Sunday, October 13, 2019
    

Completed Research

Ontario Pork has a call for research proposals twice a year (fall and spring). These projects were approved for funding by the board on recommendation of the research committee. If you have questions or need further information about the research posted here please contact Kathy Zurbrigg at kathy.zurbrigg@ontariopork.on.ca


Completed Research

Prevalence of Iron Deficiency in Suckling Piglets

Prevalence of Iron Deficiency in Suckling Piglets

Project 13-012 - Researchers: Bob Friendship and Terri O’Sullivan, University of Guelph

Research Summary – 13/012
Researcher: Bob Friendship and Terri O’Sullivan, University of Guelph
Funded in 2013 and completed in 2015
Graduate students: Amanda Kubik, MSc University of Guelph

Research Topic: Prevalence of Iron Deficiency in Suckling Piglets 

Providing piglets with supplemental iron is a widely adopted practice on modern swine farms. Recently, University of Guelph researchers questioned whether current iron supplementation practices are sufficient for the requirements of the modern pig. They studied piglets on 20 Ontario farms, all providing iron injections in the first week of life. Researchers measured piglets’ weight and blood iron levels both at weaning, and 3 weeks post-weaning. Their results showed that 95% of trial farms weaned iron deficient and/or anemic piglets, with the number of deficient piglets per farm increasing in the 3 weeks post-weaning. They found that larger piglets at weaning were more likely to be iron deficient than smaller piglets, likely the result of increased iron requirements due to rapid growth and higher blood volume.  These deficient or anemic piglets tended to have slower growth rates in the following three weeks post weaning compared to non-deficient piglets. These results suggest that the standard dosage of 200mg of iron is insufficient for rapidly growing piglets, and further research must be done to determine if a higher dose or a follow up iron injection would remedy this deficiency. Lastly, researchers found that the nursery diet can also impact iron availability. Trial pigs fed starter diets containing high levels of zinc oxide for control of post-weaning diarrhea had a higher chance being anemic compared to those with diets containing low, nutritional levels of zinc. As zinc and other heavy metals interferes with iron absorption, their diet inclusion must also be considered when trying to prevent iron deficiency and anemia is growing pigs.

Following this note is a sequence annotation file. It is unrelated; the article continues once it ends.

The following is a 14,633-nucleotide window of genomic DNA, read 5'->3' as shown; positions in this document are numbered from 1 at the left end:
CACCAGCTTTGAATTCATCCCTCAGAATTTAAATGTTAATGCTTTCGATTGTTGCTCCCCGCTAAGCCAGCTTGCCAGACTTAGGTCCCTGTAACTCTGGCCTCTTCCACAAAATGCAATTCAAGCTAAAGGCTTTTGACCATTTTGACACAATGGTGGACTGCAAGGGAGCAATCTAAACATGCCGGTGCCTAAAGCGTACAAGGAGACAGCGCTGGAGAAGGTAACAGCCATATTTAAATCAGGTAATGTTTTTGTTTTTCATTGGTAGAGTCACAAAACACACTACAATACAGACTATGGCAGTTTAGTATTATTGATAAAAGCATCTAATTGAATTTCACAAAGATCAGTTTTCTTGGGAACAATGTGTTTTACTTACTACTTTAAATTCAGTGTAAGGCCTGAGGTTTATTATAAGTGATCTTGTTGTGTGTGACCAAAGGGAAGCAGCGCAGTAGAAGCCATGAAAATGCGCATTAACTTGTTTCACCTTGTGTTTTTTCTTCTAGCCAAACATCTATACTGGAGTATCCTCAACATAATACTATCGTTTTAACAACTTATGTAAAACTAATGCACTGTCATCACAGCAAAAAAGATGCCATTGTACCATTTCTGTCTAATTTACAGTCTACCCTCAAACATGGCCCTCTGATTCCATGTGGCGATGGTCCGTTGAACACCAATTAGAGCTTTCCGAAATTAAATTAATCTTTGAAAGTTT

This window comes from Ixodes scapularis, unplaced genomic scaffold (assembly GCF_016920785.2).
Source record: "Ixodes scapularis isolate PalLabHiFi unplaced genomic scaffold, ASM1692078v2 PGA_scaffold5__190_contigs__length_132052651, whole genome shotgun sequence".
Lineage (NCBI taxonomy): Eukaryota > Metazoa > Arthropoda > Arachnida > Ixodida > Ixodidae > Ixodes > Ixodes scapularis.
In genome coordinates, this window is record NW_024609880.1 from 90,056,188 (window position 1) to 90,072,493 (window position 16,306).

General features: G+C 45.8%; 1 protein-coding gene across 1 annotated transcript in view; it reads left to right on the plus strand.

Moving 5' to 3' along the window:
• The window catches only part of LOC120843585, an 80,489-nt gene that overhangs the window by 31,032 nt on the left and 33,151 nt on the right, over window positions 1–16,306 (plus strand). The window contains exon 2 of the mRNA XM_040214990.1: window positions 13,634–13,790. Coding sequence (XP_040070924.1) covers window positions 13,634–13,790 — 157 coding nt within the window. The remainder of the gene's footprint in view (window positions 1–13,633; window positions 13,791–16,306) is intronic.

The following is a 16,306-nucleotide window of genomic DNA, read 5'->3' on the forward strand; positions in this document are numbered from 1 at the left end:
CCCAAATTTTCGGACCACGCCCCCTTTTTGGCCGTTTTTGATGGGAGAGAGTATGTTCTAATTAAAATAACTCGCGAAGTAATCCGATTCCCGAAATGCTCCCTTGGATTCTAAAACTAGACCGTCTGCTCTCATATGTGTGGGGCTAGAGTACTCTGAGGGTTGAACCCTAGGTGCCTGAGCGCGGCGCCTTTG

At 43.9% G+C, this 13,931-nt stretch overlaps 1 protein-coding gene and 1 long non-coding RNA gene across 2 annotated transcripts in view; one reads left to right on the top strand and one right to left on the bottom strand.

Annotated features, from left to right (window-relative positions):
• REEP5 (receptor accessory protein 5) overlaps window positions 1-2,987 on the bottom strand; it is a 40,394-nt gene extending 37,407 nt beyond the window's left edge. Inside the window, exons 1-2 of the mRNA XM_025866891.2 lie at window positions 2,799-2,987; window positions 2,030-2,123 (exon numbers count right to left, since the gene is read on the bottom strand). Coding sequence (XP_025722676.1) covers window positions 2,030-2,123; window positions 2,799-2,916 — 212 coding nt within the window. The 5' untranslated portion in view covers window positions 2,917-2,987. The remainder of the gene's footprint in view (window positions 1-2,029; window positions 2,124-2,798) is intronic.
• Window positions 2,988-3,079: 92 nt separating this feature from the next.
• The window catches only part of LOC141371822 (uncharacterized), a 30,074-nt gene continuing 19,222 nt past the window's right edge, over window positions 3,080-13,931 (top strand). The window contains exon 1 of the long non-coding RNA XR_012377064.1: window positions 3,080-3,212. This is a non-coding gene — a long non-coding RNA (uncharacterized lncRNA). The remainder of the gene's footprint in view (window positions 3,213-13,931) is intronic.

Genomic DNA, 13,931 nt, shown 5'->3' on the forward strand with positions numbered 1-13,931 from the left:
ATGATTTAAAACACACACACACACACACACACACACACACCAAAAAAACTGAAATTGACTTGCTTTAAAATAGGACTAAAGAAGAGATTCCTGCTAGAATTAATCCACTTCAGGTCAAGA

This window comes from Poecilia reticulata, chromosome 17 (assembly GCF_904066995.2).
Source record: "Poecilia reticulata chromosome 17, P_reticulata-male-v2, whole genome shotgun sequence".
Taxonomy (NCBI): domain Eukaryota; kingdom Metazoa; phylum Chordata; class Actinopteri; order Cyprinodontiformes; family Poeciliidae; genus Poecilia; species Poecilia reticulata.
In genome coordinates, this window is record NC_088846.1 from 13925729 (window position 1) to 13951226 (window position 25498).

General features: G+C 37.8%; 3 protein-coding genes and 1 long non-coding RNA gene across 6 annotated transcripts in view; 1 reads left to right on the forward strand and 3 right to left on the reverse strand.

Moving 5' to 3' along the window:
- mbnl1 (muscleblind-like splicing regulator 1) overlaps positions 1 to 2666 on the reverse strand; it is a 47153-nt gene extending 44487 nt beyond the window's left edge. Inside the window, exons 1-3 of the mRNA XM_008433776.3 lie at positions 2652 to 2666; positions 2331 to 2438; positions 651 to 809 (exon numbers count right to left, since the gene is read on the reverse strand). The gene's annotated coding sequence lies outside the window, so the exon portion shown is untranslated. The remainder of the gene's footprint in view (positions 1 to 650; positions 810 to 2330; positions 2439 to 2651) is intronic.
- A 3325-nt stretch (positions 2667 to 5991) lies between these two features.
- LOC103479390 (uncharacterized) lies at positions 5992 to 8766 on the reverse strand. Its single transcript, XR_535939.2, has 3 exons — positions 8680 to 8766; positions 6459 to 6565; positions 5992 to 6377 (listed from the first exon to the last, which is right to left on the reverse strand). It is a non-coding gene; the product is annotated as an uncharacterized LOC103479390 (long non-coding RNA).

THESIS: An investigation of various hematological and biochemical parameters to assess the health of nursery pigs

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